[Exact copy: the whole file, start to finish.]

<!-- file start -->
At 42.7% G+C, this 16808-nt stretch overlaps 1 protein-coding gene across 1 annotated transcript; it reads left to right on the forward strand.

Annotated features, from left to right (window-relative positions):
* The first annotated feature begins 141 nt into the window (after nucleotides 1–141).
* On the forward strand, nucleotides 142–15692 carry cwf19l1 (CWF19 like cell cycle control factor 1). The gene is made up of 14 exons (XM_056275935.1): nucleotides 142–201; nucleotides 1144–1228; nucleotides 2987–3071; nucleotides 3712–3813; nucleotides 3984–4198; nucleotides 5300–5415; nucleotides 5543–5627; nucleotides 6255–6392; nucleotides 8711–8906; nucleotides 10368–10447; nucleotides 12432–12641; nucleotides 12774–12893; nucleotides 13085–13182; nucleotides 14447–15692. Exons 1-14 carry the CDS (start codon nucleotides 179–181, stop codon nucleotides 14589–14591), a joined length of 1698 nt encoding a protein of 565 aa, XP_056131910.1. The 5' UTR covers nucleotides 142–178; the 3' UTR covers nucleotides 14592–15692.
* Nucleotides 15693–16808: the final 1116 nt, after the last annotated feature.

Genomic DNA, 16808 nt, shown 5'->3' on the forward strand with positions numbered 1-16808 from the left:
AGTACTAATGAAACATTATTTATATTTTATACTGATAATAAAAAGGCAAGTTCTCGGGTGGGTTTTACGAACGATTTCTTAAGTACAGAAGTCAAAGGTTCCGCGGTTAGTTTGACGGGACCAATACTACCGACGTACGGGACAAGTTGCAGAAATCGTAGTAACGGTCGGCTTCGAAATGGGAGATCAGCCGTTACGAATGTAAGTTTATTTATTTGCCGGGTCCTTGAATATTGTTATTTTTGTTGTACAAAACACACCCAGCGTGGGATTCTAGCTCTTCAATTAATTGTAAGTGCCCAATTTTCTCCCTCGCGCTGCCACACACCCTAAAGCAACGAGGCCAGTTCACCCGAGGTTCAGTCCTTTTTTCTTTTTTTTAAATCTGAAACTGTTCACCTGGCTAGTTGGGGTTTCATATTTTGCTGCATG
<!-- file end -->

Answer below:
At 42.7% G+C, this 16808-nt stretch overlaps 1 protein-coding gene across 1 annotated transcript; it reads left to right on the forward strand.

Annotated features, from left to right (window-relative positions):
* The first annotated feature begins 141 nt into the window (after nucleotides 1–141).
* On the forward strand, nucleotides 142–15692 carry cwf19l1 (CWF19 like cell cycle control factor 1). The gene is made up of 14 exons (XM_056275935.1): nucleotides 142–201; nucleotides 1144–1228; nucleotides 2987–3071; nucleotides 3712–3813; nucleotides 3984–4198; nucleotides 5300–5415; nucleotides 5543–5627; nucleotides 6255–6392; nucleotides 8711–8906; nucleotides 10368–10447; nucleotides 12432–12641; nucleotides 12774–12893; nucleotides 13085–13182; nucleotides 14447–15692. Exons 1-14 carry the CDS (start codon nucleotides 179–181, stop codon nucleotides 14589–14591), a joined length of 1698 nt encoding a protein of 565 aa, XP_056131910.1. The 5' UTR covers nucleotides 142–178; the 3' UTR covers nucleotides 14592–15692.
* Nucleotides 15693–16808: the final 1116 nt, after the last annotated feature.

Genomic DNA, 16808 nt, shown 5'->3' on the forward strand with positions numbered 1-16808 from the left:
AGTACTAATGAAACATTATTTATATTTTATACTGATAATAAAAAGGCAAGTTCTCGGGTGGGTTTTACGAACGATTTCTTAAGTACAGAAGTCAAAGGTTCCGCGGTTAGTTTGACGGGACCAATACTACCGACGTACGGGACAAGTTGCAGAAATCGTAGTAACGGTCGGCTTCGAAATGGGAGATCAGCCGTTACGAATGTAAGTTTATTTATTTGCCGGGTCCTTGAATATTGTTATTTTTGTTGTACAAAACACACCCAGCGTGGGATTCTAGCTCTTCAATTAATTGTAAGTGCCCAATTTTCTCCCTCGCGCTGCCACACACCCTAAAGCAACGAGGCCAGTTCACCCGAGGTTCAGTCCTTTTTTCTTTTTTTTAAATCTGAAACTGTTCACCTGGCTAGTTGGGGTTTCATATTTTGCTGCATG